Sally Marshall - University of Greenwich Medway Campus

Networking at the University of Greenwich

20th February 2019

I recently attended a meeting at a local university campus.  We have been asked to talk to second year students about soft skills and networking.  It seems a bit odd that students dodn’t understand what networking is about but the lecturer said that their perception of networking is to go out and ask for a job!  They have no idea about soft skills, building relationships and just getting to know people in the industry that they want to work in. 

The result of the conversation is that we are going to talk to them for an hour about networking and our experiences.  We will be talking to them about building relationships, just building their network of people who may be able to connect them to others or just talk to them about the world of work and the different options open to them. 

There are lots of stories I can tell about connecting and where it takes you – sometimes quite surprisingly to someone you wouldn’t expect to connect with.  My favourite story is the one where I was challenged to up my game on social media and I posted a blog on LinkedIn about self-publishing my book.  To my surprise someone from one of the High Street banks in London messaged me and said that he was envious of my book and would like to chat to me.  He gave me a mobile number and a time slot to call him.  It should have rung a few alarm bells but it didn’t so I called him and chatted for about 20 minutes or so.  After I’d put the phone down, I Googled him.  To my shock, he was a very senior member of the bank and I’d just been chatting to him as if he was my best friend!  Actually, it was a personal conversation but turned out to be an amazing business contact for me.  If I’d tried to connect with him on LinkedIn, he would probably have ignored me but because he wanted to talk to me, we connected and still chat some years on.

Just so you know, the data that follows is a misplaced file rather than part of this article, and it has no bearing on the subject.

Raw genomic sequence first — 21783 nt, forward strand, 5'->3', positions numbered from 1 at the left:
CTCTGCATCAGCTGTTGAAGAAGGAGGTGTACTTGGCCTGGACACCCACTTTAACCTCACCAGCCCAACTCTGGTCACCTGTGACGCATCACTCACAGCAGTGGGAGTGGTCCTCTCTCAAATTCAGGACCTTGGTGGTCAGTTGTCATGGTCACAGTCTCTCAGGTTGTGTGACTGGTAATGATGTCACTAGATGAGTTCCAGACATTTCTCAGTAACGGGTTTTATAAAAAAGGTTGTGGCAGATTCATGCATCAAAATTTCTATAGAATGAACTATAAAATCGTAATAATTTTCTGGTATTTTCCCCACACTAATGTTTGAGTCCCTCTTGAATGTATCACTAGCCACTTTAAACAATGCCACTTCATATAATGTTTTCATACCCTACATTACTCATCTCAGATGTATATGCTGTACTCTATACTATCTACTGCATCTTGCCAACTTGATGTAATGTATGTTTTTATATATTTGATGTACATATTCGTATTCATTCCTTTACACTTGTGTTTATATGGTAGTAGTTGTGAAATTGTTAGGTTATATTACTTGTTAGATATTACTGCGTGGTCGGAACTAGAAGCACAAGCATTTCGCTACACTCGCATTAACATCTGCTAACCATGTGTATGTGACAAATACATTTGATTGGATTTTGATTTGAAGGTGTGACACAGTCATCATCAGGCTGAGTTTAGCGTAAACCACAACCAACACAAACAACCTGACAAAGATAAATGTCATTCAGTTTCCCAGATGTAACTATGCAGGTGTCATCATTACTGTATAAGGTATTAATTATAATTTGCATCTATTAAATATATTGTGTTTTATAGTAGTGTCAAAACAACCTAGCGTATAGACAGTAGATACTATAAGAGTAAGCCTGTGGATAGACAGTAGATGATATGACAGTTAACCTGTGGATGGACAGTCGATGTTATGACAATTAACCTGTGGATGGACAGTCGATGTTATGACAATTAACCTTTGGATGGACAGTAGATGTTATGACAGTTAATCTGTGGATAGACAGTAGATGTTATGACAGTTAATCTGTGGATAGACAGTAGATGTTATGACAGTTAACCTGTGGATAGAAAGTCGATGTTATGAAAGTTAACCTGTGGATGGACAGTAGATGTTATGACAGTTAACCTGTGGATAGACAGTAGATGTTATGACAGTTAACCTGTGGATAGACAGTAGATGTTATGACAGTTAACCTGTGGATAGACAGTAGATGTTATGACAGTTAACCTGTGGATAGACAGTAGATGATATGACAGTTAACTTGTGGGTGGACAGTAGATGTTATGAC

The week after our presentation, the University are holding a networking event and inviting students and local business owners so that the students can put it all into practice and make some local connections.  Everyone has roughly 250 connections although most don’t realise it.  When you do the sums, that a lot of potential contacts in the room and I’m sure the students will change their opinion of networking and how it can help them in their future careers. 

So, if you aren’t networking, why not? 

Sally Marshall

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